Here is a close up look at his jacket. I’m trying to keep the edge looking crisp and dark against the background.


This has been my progress over the last few weeks. I’m moving slowly, but I’ll get there.

Dean Update

Most of the new work is on his hair and background around his head. I also built up the colors on his ears.


There were a lot of colors and layering involved in getting his hair to this stage. Below is an interim shot when I was still building up the colors. You could still see a lot of the paper and overall his hair color was still too light. I thought about it a while, wondering what to do to get the right look.


I knew I had to darken his hair color in general so I applied a light layer of medium brown over everything on the top of his head. Then I went in and darkened the shadow areas even more trying to cover the paper more completely. Once the darkest darks were in, I put some of the highlights back in on top of them. I repeated this process a few times, putting down medium and dark colors and them coming back to add highlights as needed.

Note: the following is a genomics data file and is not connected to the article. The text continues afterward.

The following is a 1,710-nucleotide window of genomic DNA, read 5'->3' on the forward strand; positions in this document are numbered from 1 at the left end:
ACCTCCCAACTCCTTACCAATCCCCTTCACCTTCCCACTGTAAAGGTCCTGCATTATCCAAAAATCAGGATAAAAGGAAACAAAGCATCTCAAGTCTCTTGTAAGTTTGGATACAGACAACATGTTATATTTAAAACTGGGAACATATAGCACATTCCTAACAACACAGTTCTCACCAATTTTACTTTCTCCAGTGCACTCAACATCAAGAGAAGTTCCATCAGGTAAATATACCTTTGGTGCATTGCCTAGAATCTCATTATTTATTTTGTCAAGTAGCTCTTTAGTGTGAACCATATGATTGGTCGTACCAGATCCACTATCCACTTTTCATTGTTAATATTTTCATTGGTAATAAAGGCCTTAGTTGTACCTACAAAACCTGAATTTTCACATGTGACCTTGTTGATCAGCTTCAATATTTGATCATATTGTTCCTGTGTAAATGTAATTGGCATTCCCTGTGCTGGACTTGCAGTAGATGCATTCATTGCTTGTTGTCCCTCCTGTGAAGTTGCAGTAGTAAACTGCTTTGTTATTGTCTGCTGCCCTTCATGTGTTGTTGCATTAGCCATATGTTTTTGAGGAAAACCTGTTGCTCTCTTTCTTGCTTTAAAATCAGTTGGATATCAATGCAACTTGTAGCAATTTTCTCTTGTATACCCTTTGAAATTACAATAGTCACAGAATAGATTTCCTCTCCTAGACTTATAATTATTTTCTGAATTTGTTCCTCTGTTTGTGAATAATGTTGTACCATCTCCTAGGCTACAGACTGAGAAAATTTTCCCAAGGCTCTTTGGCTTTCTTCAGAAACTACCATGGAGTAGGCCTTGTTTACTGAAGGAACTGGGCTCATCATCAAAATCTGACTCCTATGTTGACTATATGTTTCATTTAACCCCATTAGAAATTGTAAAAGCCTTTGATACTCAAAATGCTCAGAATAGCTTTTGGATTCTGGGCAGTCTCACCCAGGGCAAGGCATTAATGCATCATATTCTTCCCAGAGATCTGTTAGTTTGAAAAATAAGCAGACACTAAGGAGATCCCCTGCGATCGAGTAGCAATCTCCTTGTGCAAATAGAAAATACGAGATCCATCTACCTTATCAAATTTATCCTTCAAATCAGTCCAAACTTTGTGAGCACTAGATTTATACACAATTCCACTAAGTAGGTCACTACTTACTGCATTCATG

His hair is a dark blonde, but seems to go quite lighter around his temples and face, and that is what I tried to capture.

My initial idea of defining the highlighted areas and then working the mediums and darks around them didn’t work out too well. Fortunately putting highlights in over the darks works on this paper. Adding highlights as pencil strokes over the dark colors made them look more natural, the pencil lines looking more like hair than when I tried to work around light areas.

Here is a close up of the finished hair.


You can also see here how I defined the edges of his head against the soft background a lot more.The secret is that when the background color shifts to a light color, then the edges of your foreground object should shift to dark and vice versa. If you notice the top of his head stands out against the lighter background while the side are light against the dark, with some shifts back and forth in between. Another trick which works in this case is to make the foreground object edges as crisp as possible against the diffused backdrop.